'Pshaw, man! What a fool you must be!' The blunt captain was at the end of his patience. He was quivering to get back to his work. 'Besides, boys will be boys all the world over. Alick is no worse than others, I suppose. You're too conscientious. It's absurd!' ended the sailor in a more kindly tone, after he had pushed his spectacles up into the roots of his iron-grey hair, to take a leisurely look at the earnest, agitated face confronting him.
'Now, I'll tell you what, Price!' he began again—'the best thing you can do is to go and talk the matter over with Theo. That girl can do anything with her brothers. She's got a way that some women are born with—not all women, mind you, but my Theo has it. Just go and consult her, and let me get on with my work, I beg of you. I am going over my MSS. for the fifth time, young man! That will give you an idea of my perseverance with difficulties. Follow the example, and you'll soon conquer those young limbs. Now, good morning to you, Price, good morning!' and Philip was hastily bowed out of the stuffy little sanctum, with its piles of MSS. and its odours of stale tobacco.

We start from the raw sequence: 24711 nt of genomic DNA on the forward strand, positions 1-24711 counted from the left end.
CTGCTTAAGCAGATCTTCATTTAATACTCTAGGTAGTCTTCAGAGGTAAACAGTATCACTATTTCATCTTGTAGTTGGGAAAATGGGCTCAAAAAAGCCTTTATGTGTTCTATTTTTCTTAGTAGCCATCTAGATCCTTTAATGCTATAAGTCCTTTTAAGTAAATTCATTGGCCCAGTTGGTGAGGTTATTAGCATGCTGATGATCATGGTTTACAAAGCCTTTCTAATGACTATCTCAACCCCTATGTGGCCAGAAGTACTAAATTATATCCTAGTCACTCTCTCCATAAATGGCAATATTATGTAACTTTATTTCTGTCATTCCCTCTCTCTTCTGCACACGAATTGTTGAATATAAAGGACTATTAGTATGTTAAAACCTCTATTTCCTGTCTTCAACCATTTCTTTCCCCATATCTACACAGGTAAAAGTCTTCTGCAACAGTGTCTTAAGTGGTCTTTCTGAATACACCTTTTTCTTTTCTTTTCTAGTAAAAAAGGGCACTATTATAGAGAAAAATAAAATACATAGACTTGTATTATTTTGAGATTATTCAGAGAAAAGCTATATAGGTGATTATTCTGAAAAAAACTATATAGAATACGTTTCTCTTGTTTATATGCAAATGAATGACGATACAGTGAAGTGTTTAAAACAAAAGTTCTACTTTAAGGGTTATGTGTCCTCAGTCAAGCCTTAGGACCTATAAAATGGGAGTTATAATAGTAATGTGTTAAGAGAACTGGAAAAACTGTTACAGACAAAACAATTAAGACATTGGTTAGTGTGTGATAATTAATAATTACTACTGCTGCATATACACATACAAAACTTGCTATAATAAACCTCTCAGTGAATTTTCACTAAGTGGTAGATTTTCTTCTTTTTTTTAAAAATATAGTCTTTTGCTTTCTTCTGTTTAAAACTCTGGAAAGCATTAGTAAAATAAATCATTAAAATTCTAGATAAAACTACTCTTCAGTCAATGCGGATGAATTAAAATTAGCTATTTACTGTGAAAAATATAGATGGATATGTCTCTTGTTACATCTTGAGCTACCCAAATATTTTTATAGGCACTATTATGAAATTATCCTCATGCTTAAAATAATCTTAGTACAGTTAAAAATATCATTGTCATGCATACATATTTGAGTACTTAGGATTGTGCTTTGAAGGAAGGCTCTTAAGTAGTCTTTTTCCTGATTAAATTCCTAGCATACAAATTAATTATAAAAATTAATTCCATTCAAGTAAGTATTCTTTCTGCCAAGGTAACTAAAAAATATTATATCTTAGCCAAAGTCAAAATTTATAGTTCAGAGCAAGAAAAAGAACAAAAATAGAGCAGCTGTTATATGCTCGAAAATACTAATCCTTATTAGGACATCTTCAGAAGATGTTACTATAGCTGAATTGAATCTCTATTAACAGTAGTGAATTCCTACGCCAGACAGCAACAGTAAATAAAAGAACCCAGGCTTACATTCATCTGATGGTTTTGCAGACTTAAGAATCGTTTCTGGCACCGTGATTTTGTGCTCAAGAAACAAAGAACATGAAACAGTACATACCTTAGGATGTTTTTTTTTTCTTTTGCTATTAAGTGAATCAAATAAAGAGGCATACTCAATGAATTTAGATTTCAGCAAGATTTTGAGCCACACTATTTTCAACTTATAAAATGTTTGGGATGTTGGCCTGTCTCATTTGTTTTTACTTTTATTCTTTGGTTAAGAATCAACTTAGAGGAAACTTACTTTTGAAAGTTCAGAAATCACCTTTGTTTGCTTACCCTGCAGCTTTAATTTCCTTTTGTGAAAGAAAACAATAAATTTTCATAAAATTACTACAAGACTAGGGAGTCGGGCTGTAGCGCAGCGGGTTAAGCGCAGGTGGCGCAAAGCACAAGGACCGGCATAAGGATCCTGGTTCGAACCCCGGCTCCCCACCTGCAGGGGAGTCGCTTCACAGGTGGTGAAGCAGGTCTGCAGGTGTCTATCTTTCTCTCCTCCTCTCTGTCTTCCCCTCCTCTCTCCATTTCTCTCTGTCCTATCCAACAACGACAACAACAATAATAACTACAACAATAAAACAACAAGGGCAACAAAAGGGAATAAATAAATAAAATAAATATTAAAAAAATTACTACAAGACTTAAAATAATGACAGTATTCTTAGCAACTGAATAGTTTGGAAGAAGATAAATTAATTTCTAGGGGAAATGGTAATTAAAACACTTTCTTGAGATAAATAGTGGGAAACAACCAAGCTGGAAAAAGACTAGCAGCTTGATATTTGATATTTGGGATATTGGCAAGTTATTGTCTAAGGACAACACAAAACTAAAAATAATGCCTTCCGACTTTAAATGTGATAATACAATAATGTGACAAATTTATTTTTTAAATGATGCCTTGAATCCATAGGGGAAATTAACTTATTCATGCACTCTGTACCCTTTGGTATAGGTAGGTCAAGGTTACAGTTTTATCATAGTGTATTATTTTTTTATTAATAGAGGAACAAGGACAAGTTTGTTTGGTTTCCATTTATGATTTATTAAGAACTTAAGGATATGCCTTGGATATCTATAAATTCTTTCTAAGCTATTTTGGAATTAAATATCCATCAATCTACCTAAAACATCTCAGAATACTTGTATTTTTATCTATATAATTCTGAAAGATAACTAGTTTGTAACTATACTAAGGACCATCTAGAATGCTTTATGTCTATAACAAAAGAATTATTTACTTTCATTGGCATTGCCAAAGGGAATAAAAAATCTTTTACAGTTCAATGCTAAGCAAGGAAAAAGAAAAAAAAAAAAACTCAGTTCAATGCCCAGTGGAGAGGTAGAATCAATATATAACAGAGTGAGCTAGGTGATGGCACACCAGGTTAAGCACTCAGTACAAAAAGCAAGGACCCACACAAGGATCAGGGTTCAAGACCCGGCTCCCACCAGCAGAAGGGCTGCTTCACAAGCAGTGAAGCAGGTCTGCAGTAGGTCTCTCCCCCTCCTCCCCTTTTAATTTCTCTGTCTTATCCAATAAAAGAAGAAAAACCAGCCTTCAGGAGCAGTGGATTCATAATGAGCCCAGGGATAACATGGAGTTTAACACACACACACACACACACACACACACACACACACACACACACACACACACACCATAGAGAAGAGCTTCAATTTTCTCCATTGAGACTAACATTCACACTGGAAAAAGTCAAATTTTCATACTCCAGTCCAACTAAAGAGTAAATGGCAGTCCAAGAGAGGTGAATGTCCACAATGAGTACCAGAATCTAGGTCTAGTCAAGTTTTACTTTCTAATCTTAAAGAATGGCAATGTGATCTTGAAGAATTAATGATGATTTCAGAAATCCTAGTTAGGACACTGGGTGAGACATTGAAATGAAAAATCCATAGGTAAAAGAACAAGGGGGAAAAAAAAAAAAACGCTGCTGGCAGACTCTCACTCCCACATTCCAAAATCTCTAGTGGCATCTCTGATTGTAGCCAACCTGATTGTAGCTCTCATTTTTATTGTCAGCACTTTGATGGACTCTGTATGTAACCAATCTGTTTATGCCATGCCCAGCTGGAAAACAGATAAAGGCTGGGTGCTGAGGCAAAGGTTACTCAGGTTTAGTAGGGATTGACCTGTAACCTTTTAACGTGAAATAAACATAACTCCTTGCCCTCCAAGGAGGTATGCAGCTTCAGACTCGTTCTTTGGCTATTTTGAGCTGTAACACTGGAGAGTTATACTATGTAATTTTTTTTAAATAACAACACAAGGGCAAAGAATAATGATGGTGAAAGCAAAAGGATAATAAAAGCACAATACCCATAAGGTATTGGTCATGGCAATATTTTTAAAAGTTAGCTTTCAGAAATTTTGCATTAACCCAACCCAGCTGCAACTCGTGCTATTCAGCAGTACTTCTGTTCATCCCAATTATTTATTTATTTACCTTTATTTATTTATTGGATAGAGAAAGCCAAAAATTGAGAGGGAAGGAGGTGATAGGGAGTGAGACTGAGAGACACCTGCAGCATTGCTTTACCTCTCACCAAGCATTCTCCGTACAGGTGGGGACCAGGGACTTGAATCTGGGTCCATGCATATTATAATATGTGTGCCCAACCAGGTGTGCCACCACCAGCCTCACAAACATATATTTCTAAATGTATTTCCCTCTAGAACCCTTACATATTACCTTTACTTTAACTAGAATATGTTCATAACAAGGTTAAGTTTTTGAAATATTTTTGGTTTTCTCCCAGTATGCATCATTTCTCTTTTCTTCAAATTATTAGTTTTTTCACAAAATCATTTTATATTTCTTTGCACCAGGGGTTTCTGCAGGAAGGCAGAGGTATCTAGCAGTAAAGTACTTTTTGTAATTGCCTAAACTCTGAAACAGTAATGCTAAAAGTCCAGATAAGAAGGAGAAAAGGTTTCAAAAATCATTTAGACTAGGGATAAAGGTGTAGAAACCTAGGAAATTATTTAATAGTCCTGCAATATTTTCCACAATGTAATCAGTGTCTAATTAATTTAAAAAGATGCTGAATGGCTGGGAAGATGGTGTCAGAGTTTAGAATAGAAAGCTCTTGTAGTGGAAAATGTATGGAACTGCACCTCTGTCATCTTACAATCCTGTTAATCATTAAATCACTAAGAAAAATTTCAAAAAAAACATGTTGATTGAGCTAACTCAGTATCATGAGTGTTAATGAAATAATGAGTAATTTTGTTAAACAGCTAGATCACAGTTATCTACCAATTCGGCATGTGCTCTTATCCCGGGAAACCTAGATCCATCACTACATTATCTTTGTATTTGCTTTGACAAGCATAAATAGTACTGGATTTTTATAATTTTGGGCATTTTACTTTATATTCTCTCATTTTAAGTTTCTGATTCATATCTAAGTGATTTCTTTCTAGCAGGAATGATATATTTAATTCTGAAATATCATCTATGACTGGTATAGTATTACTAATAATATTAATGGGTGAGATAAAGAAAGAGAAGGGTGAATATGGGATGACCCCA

'Theo's the one to settle it all!' cheerfully muttered the captain, as the tutor's footsteps died away. 'She's such a sensible little woman, and has such a talent for managing and organising; she takes after me!' he added, with a complacence that would have received a rude shock by a little plain speaking as to those duties close at hand in his home that he was daily neglecting, in order to follow a will-o'-the-wisp in the shape of literary success.
'Miss Carnegy, the captain has referred me to you about a matter I have been forced to mention to him.'
Philip Price was standing in the doorway of the tea-house, as the Carnegys called the rustic erection at the end of the long, unproductive garden, hanging sheer over the little rocky headland on which the captain had built his bunk, when he came to settle at Northbourne. A large part of the Carnegys' lives was spent in the tea-house, for as a family they loved the open air.